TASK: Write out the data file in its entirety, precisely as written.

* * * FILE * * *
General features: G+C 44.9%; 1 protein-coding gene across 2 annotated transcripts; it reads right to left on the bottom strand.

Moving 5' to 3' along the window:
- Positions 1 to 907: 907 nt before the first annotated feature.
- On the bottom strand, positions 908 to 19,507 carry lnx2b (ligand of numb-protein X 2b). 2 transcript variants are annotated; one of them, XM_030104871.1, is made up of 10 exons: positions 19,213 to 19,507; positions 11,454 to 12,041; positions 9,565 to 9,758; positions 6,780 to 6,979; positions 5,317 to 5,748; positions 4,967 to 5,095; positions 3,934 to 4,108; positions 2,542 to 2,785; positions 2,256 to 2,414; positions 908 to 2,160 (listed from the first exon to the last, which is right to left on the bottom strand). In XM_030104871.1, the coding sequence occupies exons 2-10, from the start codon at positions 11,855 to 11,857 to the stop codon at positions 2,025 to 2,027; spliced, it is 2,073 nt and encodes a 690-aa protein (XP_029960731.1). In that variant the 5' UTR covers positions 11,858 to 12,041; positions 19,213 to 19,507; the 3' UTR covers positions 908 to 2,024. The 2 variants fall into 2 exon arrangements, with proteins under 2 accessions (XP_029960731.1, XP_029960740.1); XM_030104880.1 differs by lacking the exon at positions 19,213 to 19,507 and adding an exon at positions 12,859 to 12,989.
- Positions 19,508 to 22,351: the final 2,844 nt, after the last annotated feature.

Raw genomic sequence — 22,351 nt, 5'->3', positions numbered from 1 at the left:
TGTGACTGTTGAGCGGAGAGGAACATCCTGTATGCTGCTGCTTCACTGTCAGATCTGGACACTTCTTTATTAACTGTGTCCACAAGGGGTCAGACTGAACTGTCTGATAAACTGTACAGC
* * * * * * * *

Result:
General features: G+C 44.9%; 1 protein-coding gene across 2 annotated transcripts; it reads right to left on the bottom strand.

Moving 5' to 3' along the window:
- Positions 1 to 907: 907 nt before the first annotated feature.
- On the bottom strand, positions 908 to 19,507 carry lnx2b (ligand of numb-protein X 2b). 2 transcript variants are annotated; one of them, XM_030104871.1, is made up of 10 exons: positions 19,213 to 19,507; positions 11,454 to 12,041; positions 9,565 to 9,758; positions 6,780 to 6,979; positions 5,317 to 5,748; positions 4,967 to 5,095; positions 3,934 to 4,108; positions 2,542 to 2,785; positions 2,256 to 2,414; positions 908 to 2,160 (listed from the first exon to the last, which is right to left on the bottom strand). In XM_030104871.1, the coding sequence occupies exons 2-10, from the start codon at positions 11,855 to 11,857 to the stop codon at positions 2,025 to 2,027; spliced, it is 2,073 nt and encodes a 690-aa protein (XP_029960731.1). In that variant the 5' UTR covers positions 11,858 to 12,041; positions 19,213 to 19,507; the 3' UTR covers positions 908 to 2,024. The 2 variants fall into 2 exon arrangements, with proteins under 2 accessions (XP_029960731.1, XP_029960740.1); XM_030104880.1 differs by lacking the exon at positions 19,213 to 19,507 and adding an exon at positions 12,859 to 12,989.
- Positions 19,508 to 22,351: the final 2,844 nt, after the last annotated feature.

Raw genomic sequence — 22,351 nt, 5'->3', positions numbered from 1 at the left:
TGTGACTGTTGAGCGGAGAGGAACATCCTGTATGCTGCTGCTTCACTGTCAGATCTGGACACTTCTTTATTAACTGTGTCCACAAGGGGTCAGACTGAACTGTCTGATAAACTGTACAGC